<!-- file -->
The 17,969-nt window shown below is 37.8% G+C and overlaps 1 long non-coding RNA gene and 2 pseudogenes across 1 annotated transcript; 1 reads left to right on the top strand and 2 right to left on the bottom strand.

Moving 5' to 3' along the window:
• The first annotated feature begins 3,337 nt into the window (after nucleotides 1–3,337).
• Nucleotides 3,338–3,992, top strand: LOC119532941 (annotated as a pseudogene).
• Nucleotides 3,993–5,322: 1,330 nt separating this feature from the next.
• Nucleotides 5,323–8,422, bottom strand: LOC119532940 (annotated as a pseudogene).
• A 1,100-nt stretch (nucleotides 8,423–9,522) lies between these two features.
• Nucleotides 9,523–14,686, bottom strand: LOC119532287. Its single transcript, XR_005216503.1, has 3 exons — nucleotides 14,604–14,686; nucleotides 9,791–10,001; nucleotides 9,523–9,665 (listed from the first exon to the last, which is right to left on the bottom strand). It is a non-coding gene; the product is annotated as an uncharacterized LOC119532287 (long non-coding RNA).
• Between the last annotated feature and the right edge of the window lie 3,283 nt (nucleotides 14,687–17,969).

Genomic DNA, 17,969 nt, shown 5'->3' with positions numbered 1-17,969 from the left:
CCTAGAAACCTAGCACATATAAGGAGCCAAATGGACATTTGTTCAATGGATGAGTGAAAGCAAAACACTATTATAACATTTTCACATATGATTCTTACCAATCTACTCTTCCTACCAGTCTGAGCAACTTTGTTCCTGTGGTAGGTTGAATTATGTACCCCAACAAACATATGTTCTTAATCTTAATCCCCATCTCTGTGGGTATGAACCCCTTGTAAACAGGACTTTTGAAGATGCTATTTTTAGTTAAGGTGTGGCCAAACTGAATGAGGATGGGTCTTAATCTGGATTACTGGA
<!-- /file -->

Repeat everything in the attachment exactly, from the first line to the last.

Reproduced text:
The 17,969-nt window shown below is 37.8% G+C and overlaps 1 long non-coding RNA gene and 2 pseudogenes across 1 annotated transcript; 1 reads left to right on the top strand and 2 right to left on the bottom strand.

Moving 5' to 3' along the window:
• The first annotated feature begins 3,337 nt into the window (after nucleotides 1–3,337).
• Nucleotides 3,338–3,992, top strand: LOC119532941 (annotated as a pseudogene).
• Nucleotides 3,993–5,322: 1,330 nt separating this feature from the next.
• Nucleotides 5,323–8,422, bottom strand: LOC119532940 (annotated as a pseudogene).
• A 1,100-nt stretch (nucleotides 8,423–9,522) lies between these two features.
• Nucleotides 9,523–14,686, bottom strand: LOC119532287. Its single transcript, XR_005216503.1, has 3 exons — nucleotides 14,604–14,686; nucleotides 9,791–10,001; nucleotides 9,523–9,665 (listed from the first exon to the last, which is right to left on the bottom strand). It is a non-coding gene; the product is annotated as an uncharacterized LOC119532287 (long non-coding RNA).
• Between the last annotated feature and the right edge of the window lie 3,283 nt (nucleotides 14,687–17,969).

Genomic DNA, 17,969 nt, shown 5'->3' with positions numbered 1-17,969 from the left:
CCTAGAAACCTAGCACATATAAGGAGCCAAATGGACATTTGTTCAATGGATGAGTGAAAGCAAAACACTATTATAACATTTTCACATATGATTCTTACCAATCTACTCTTCCTACCAGTCTGAGCAACTTTGTTCCTGTGGTAGGTTGAATTATGTACCCCAACAAACATATGTTCTTAATCTTAATCCCCATCTCTGTGGGTATGAACCCCTTGTAAACAGGACTTTTGAAGATGCTATTTTTAGTTAAGGTGTGGCCAAACTGAATGAGGATGGGTCTTAATCTGGATTACTGGA